In the current climate of hypersensitivity over people’s opinions, the successful outcome, in this case, is a welcome restatement of the high value of freedom of belief and freedom of expression for all. It’s also a reminder to Christians of the importance of taking a stand and we are thankful to God for another victory to add to The Christian Institute’s long track record of successful cases.
Mr Coulter’s meeting was a thoughtful discussion about marriage. The law firmly protects the ability to have those discussions and we need to have more of them, conducted with the kind of courtesy which Revd Coulter exemplifies.
What next? Marriages in McDonald’s?
In its latest rant, the dotty outfit blasts the Law Commission’s consultation on changes in the way people can get married.
Its proposals profoundly undermine the seriousness of marriage. Gone would be the need to licence a marriage venue. A couple would be able to get married wherever they want, as long as an officiant agrees it is ‘safe and dignified’.
Since the consultation backs couples having ceremonies ‘in the air’, the safe and dignified test doesn’t seem too hard to meet. If you can get married in an aeroplane, surely weddings will also be allowed in McDonald’s.
Gone too would be the legally prescribed words the parties say to agree they are free and willing to marry. Instead, they could use words of their own choosing. But the rules on wedding services aren’t unwarranted restrictions on choice: they are to preserve the solemnity of the commitment being made.
Marriage is between a man and a woman, for life. It should be entered into seriously.
Messing with the marriage service undermines the commitment of marriage.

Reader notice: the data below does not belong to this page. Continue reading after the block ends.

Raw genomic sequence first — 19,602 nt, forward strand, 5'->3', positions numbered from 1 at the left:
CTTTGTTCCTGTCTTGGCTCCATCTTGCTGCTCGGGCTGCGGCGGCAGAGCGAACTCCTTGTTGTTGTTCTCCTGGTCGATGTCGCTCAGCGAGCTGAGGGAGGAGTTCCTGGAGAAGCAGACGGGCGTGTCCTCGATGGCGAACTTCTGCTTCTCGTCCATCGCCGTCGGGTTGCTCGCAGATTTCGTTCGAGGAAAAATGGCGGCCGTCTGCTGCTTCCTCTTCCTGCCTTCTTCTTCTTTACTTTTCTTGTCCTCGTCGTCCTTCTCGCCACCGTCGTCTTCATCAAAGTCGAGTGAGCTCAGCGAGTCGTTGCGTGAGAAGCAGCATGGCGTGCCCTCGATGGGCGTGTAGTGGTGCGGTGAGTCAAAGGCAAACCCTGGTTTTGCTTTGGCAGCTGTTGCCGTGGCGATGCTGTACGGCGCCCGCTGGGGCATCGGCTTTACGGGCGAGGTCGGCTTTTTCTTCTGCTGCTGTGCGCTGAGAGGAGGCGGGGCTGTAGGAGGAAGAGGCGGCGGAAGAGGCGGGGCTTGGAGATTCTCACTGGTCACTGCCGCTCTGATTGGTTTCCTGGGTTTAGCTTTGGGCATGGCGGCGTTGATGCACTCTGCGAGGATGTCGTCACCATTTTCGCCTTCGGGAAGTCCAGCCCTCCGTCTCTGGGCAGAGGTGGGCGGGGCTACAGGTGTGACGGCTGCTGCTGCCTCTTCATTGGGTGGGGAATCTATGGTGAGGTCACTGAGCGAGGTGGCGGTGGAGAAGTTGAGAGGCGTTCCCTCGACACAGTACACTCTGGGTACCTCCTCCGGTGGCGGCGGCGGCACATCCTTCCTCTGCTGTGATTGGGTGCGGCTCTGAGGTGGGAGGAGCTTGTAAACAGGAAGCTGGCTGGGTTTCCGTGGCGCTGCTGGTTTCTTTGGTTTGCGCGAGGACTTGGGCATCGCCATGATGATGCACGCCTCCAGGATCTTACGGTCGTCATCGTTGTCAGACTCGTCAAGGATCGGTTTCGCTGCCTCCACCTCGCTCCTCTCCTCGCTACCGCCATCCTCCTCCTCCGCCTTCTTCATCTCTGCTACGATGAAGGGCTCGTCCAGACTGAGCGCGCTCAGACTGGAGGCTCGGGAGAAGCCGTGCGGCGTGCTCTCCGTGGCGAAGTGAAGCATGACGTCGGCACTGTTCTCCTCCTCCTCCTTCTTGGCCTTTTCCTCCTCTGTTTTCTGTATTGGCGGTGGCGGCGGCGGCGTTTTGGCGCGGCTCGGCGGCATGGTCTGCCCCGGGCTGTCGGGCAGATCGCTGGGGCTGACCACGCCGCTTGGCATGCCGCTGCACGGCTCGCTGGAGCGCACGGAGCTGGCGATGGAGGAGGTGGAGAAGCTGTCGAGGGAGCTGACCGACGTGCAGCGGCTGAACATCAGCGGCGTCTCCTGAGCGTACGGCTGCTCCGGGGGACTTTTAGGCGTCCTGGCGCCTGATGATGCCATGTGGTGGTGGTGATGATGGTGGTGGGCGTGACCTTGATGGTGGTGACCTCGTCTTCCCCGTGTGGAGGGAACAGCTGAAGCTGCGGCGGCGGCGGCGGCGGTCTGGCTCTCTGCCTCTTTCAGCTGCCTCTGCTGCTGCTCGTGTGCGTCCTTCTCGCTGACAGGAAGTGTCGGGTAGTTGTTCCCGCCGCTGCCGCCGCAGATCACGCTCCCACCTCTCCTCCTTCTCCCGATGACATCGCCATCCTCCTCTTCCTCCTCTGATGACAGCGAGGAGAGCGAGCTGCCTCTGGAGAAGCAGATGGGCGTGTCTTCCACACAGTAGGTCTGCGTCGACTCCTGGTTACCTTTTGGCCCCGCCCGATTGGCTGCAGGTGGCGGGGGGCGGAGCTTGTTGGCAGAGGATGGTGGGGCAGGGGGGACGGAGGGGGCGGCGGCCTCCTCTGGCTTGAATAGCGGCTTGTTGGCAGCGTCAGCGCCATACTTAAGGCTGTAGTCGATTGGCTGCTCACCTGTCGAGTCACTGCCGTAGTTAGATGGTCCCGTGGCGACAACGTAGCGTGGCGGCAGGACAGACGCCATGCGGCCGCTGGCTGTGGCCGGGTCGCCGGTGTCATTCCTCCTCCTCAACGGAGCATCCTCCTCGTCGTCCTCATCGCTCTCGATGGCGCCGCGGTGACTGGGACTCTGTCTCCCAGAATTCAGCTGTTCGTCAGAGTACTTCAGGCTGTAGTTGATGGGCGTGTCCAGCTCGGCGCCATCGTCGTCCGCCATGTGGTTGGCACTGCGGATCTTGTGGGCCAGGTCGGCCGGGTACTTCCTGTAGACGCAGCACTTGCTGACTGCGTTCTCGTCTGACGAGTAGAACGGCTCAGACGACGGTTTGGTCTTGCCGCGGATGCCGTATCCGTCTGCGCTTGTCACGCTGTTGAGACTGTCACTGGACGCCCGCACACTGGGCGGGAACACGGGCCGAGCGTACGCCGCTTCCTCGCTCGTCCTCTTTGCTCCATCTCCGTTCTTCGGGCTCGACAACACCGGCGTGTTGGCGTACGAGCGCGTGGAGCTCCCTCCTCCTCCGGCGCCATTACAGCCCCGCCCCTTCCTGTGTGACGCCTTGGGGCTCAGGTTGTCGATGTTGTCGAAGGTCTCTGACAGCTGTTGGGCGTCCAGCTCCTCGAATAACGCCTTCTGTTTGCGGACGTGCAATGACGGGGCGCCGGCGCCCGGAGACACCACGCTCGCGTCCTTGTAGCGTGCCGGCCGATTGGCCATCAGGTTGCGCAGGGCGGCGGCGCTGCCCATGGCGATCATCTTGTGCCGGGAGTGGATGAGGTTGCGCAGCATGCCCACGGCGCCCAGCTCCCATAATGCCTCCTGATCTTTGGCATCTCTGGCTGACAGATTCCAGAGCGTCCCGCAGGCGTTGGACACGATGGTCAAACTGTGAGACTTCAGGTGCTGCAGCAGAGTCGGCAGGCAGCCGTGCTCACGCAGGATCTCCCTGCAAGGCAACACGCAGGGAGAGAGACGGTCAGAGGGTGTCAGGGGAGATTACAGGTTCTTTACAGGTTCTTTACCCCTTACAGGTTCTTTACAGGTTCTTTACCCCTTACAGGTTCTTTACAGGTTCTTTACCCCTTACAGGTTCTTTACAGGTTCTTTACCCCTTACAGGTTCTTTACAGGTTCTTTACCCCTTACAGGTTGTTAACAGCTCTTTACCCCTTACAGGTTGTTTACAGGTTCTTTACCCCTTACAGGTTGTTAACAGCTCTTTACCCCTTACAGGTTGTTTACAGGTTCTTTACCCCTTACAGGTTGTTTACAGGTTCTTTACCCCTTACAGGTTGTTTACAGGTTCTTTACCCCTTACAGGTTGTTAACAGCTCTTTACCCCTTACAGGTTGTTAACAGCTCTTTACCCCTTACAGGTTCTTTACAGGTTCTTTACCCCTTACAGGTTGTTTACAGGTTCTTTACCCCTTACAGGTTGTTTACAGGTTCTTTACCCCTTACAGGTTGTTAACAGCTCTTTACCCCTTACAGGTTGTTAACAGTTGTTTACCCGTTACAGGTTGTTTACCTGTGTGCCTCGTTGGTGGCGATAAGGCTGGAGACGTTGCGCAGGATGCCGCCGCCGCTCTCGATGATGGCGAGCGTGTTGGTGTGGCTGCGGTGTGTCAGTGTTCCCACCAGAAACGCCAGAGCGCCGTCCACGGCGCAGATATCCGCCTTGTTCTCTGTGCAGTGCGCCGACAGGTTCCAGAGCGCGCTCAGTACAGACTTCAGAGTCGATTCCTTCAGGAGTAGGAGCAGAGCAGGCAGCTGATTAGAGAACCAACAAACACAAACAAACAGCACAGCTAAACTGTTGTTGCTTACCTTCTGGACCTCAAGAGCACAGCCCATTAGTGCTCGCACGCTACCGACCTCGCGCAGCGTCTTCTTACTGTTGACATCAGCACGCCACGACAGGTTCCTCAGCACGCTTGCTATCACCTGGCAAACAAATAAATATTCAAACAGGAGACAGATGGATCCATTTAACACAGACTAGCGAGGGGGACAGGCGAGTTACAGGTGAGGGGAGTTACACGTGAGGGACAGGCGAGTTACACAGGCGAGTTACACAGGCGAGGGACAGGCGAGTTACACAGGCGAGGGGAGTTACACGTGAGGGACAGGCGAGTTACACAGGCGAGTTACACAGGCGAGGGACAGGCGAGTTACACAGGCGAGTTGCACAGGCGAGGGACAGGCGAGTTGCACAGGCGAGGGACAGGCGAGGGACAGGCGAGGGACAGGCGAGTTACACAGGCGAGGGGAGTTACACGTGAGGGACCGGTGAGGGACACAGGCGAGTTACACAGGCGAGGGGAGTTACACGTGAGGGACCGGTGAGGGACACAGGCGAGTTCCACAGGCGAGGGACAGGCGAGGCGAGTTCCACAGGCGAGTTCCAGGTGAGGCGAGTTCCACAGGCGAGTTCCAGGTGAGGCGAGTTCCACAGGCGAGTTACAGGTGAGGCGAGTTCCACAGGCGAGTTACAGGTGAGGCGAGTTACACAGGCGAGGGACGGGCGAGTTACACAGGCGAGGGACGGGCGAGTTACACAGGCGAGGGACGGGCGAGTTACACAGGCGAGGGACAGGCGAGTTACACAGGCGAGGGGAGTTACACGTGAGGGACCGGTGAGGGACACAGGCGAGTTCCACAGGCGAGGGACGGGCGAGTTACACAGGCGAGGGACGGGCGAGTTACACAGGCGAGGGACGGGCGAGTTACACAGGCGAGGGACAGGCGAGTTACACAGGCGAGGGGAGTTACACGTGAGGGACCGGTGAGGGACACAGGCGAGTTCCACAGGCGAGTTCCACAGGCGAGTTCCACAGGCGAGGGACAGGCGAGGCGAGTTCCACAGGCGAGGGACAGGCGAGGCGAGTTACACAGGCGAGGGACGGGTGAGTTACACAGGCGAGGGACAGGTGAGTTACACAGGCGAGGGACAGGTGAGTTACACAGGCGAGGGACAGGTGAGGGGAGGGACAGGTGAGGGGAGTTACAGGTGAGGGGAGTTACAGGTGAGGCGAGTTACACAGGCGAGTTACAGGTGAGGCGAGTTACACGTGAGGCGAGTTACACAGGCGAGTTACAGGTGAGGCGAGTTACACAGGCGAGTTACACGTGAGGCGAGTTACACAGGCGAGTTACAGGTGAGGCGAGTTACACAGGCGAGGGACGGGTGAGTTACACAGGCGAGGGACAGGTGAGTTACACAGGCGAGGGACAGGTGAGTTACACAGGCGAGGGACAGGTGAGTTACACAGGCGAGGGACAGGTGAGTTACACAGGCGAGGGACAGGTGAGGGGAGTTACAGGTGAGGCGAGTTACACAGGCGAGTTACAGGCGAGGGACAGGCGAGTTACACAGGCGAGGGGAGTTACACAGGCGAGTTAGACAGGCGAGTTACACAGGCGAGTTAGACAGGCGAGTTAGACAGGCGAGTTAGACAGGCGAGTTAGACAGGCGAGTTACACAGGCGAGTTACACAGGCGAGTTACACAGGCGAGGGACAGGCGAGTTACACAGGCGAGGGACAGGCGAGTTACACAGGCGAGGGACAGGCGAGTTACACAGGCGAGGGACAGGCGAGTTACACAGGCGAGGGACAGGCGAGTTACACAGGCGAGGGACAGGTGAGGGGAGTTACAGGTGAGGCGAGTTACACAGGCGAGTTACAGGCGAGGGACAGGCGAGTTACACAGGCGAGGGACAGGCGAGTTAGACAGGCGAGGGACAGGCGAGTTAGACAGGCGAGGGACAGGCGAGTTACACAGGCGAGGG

The Law Commission’s plans are yet another attack on this precious institution. The consultation closes on 3 December, and we will be in touch before then with some tips on responding.
The Law Commission explains it consultation thus:
The main law which governs marriage is from 1836 and has failed to keep pace with modern life.
How and where marriages can take place is tightly regulated, and differs depending on the type of wedding. At present, couples have to make a choice between a religious or a civil ceremony, with no option for a ceremony reflecting other beliefs.
Couples having an Anglican wedding can give notice to the church; all other couples must give notice at the register office. With few exceptions, all couples must have their wedding either in a place of worship or licenced secular venue, and cannot marry outdoors or even in the garden of a licenced venue.
If a couple does not comply with the legal requirements, which may happen with some religious ceremonies, their marriage may not be legally recognised. People often only discover their lack of legal status at the time of relationship breakdown. This means the parties have no legal status or protection and are not counted as married.
The Law Commission adds that it wants to:
Provide a framework that could allow non-religious belief organisations (such as Humanists) and/or independent celebrants to conduct legally binding weddings.
I strongly suspect that the Coalition for Marriage’s main concern is that couples in England and Wales, who currently cannot have legally binding humanist ceremonies, will opt in their thousands for non-religious ceremonies.
In July this year the BBC reported that six couples were taking a landmark challenge to the High Court in a bid to get legal recognition for humanist weddings in the two nations.
Lawyers for the six couples say the current law discriminates against them because of their humanist beliefs. In Scotland and Northern Ireland, the law is different and humanist ceremonies are legally recognised.
Humanist weddings became legal in Scotland in 2005 and in Northern Ireland in 2018, and since then the number of couples opting for such weddings in these two nations has soared.